III. Discussion

A. Section 1983 Claims

For a plaintiff's 42 U.S.C. § 1983 claim to survive a motion to dismiss, "[f]irst, a plaintiff must allege that a defendant acted under color of state law. Second, a plaintiff must allege that the defendant's conduct deprived the plaintiff of rights secured under federal law." Handy-Clay v. City of Memphis, Tenn., 695 F.3d 531, 539 (6th Cir. 2012) (citation omitted). Absent either element, no claim exists. Christy v. Randlett, 932 F.2d 502, 504 (6th Cir. 1991).

Defendants do not dispute whether their actions were under color of state law. Thus, the question before this Court is whether Plaintiff has a plausible claim that Defendants deprived her of her rights under the First, Fifth, or Fourteenth Amendment. The Court finds that Plaintiff does not have a plausible claim and will address each alleged constitutional violation in turn.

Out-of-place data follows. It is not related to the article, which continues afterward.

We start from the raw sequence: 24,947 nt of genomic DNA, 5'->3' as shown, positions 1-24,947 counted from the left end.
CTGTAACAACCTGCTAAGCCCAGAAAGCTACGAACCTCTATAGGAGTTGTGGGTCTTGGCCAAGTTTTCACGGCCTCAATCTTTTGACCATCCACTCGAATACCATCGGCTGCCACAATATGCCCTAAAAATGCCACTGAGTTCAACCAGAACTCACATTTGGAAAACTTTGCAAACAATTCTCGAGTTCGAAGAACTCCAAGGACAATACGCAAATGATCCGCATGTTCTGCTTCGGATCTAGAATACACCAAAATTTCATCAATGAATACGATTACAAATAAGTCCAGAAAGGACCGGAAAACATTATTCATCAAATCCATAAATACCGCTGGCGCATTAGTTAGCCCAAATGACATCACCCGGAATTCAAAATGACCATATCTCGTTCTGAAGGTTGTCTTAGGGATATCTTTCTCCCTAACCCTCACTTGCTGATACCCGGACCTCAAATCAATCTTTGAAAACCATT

1. First Amendment Claim

Plaintiff alleges that after she filed a grievance complaining of her supervisor's behavior, her supervisor "began a systematic effort to gather false and misleading evidence to support the termination of Plaintiff" and then Plaintiff was terminated in retaliation for her complaint. [DE 6 at 4]. Plaintiff also states she was deprived of her position "for exercising her right... to grieve her employers' decision... pursuant to the City's policies and procedures." [DE 6 at 4-5].

"To establish a prima facie case of First Amendment retaliation under 42 U.S.C. § 1983, [Plaintiff] must demonstrate that: (1) [she] was engaged in a constitutionally protected activity; (2) [she] was subjected to adverse action or deprived of some benefit; and (3) the protected speech was a substantial or motivating factor in the adverse action." Farhat v. Jopke, 370 F.3d 580, 588 (6th Cir. 2004) (internal quotation omitted). As to whether the plaintiff has engaged in a constitutionally protected activity, the Supreme Court has established a four-step analysis. See Devlin v. Kalm, 531 F.Appx. 697, 704 (6th Cir. 2013) (summarizing the case law). The first step in this analysis is to ascertain whether the relevant speech addressed matters of public concern. See Connick v. Myers, 461 U.S. 138, 143 (1983) (discussing the public concern rule where plaintiff invokes the Speech Clause); Borough of Duryea, Pa. v. Guarnieri, 131 S.Ct. 2488, 2495 (2011) (discussing the rule where plaintiff invokes the Petition Clause).